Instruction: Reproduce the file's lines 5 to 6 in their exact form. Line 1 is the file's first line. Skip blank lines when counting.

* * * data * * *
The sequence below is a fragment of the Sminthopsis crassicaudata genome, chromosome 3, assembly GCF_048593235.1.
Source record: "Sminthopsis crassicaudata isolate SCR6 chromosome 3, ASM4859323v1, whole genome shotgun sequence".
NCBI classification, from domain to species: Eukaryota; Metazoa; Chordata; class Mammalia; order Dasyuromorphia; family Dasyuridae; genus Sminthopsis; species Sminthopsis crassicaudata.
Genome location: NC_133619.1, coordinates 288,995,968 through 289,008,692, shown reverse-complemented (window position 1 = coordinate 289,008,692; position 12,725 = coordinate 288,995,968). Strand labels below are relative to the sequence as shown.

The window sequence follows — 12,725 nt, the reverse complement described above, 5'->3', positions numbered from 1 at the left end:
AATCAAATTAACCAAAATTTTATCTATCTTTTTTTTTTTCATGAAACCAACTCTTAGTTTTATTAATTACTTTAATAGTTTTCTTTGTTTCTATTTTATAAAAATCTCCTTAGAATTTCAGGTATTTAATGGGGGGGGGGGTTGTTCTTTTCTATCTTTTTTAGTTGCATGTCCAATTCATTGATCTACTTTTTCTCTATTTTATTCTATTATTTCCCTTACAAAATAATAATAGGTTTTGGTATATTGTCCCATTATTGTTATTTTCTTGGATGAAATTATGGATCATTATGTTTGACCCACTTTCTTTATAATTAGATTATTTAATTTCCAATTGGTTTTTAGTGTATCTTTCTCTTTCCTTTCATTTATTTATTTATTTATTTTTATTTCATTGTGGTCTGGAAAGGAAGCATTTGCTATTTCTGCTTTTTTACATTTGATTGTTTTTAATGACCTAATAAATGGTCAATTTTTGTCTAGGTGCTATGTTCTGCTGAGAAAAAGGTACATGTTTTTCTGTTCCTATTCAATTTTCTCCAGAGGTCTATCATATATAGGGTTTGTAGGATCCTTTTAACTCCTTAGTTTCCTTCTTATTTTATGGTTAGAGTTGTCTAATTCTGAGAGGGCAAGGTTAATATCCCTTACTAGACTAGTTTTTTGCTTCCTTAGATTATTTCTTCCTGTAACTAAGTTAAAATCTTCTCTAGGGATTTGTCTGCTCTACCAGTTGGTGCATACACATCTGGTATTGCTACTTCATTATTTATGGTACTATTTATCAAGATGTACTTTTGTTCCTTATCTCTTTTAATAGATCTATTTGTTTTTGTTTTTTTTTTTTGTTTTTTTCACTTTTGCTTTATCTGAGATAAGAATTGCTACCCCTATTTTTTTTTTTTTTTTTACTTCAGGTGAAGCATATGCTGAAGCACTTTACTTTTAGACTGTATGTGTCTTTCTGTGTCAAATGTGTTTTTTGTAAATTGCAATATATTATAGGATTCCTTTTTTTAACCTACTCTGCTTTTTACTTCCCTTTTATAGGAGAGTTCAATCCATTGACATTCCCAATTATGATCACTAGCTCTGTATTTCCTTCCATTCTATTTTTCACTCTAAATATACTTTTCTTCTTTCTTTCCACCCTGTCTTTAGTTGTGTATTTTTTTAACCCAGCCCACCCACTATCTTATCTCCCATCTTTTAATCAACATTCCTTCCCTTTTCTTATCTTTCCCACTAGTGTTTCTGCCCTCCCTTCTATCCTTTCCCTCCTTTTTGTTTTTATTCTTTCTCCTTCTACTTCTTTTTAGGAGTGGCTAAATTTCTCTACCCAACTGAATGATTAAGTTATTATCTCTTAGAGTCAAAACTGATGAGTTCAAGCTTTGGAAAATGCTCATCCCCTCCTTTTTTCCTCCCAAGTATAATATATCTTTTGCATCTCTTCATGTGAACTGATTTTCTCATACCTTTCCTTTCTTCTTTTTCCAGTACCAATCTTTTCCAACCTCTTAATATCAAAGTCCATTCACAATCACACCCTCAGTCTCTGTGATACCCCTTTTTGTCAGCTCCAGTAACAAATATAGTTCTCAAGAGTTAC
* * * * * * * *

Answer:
The window sequence follows — 12,725 nt, the reverse complement described above, 5'->3', positions numbered from 1 at the left end:
AATCAAATTAACCAAAATTTTATCTATCTTTTTTTTTTTCATGAAACCAACTCTTAGTTTTATTAATTACTTTAATAGTTTTCTTTGTTTCTATTTTATAAAAATCTCCTTAGAATTTCAGGTATTTAATGGGGGGGGGGGTTGTTCTTTTCTATCTTTTTTAGTTGCATGTCCAATTCATTGATCTACTTTTTCTCTATTTTATTCTATTATTTCCCTTACAAAATAATAATAGGTTTTGGTATATTGTCCCATTATTGTTATTTTCTTGGATGAAATTATGGATCATTATGTTTGACCCACTTTCTTTATAATTAGATTATTTAATTTCCAATTGGTTTTTAGTGTATCTTTCTCTTTCCTTTCATTTATTTATTTATTTATTTTTATTTCATTGTGGTCTGGAAAGGAAGCATTTGCTATTTCTGCTTTTTTACATTTGATTGTTTTTAATGACCTAATAAATGGTCAATTTTTGTCTAGGTGCTATGTTCTGCTGAGAAAAAGGTACATGTTTTTCTGTTCCTATTCAATTTTCTCCAGAGGTCTATCATATATAGGGTTTGTAGGATCCTTTTAACTCCTTAGTTTCCTTCTTATTTTATGGTTAGAGTTGTCTAATTCTGAGAGGGCAAGGTTAATATCCCTTACTAGACTAGTTTTTTGCTTCCTTAGATTATTTCTTCCTGTAACTAAGTTAAAATCTTCTCTAGGGATTTGTCTGCTCTACCAGTTGGTGCATACACATCTGGTATTGCTACTTCATTATTTATGGTACTATTTATCAAGATGTACTTTTGTTCCTTATCTCTTTTAATAGATCTATTTGTTTTTGTTTTTTTTTTTTGTTTTTTTCACTTTTGCTTTATCTGAGATAAGAATTGCTACCCCTATTTTTTTTTTTTTTTTTACTTCAGGTGAAGCATATGCTGAAGCACTTTACTTTTAGACTGTATGTGTCTTTCTGTGTCAAATGTGTTTTTTGTAAATTGCAATATATTATAGGATTCCTTTTTTTAACCTACTCTGCTTTTTACTTCCCTTTTATAGGAGAGTTCAATCCATTGACATTCCCAATTATGATCACTAGCTCTGTATTTCCTTCCATTCTATTTTTCACTCTAAATATACTTTTCTTCTTTCTTTCCACCCTGTCTTTAGTTGTGTATTTTTTTAACCCAGCCCACCCACTATCTTATCTCCCATCTTTTAATCAACATTCCTTCCCTTTTCTTATCTTTCCCACTAGTGTTTCTGCCCTCCCTTCTATCCTTTCCCTCCTTTTTGTTTTTATTCTTTCTCCTTCTACTTCTTTTTAGGAGTGGCTAAATTTCTCTACCCAACTGAATGATTAAGTTATTATCTCTTAGAGTCAAAACTGATGAGTTCAAGCTTTGGAAAATGCTCATCCCCTCCTTTTTTCCTCCCAAGTATAATATATCTTTTGCATCTCTTCATGTGAACTGATTTTCTCATACCTTTCCTTTCTTCTTTTTCCAGTACCAATCTTTTCCAACCTCTTAATATCAAAGTCCATTCACAATCACACCCTCAGTCTCTGTGATACCCCTTTTTGTCAGCTCCAGTAACAAATATAGTTCTCAAGAGTTAC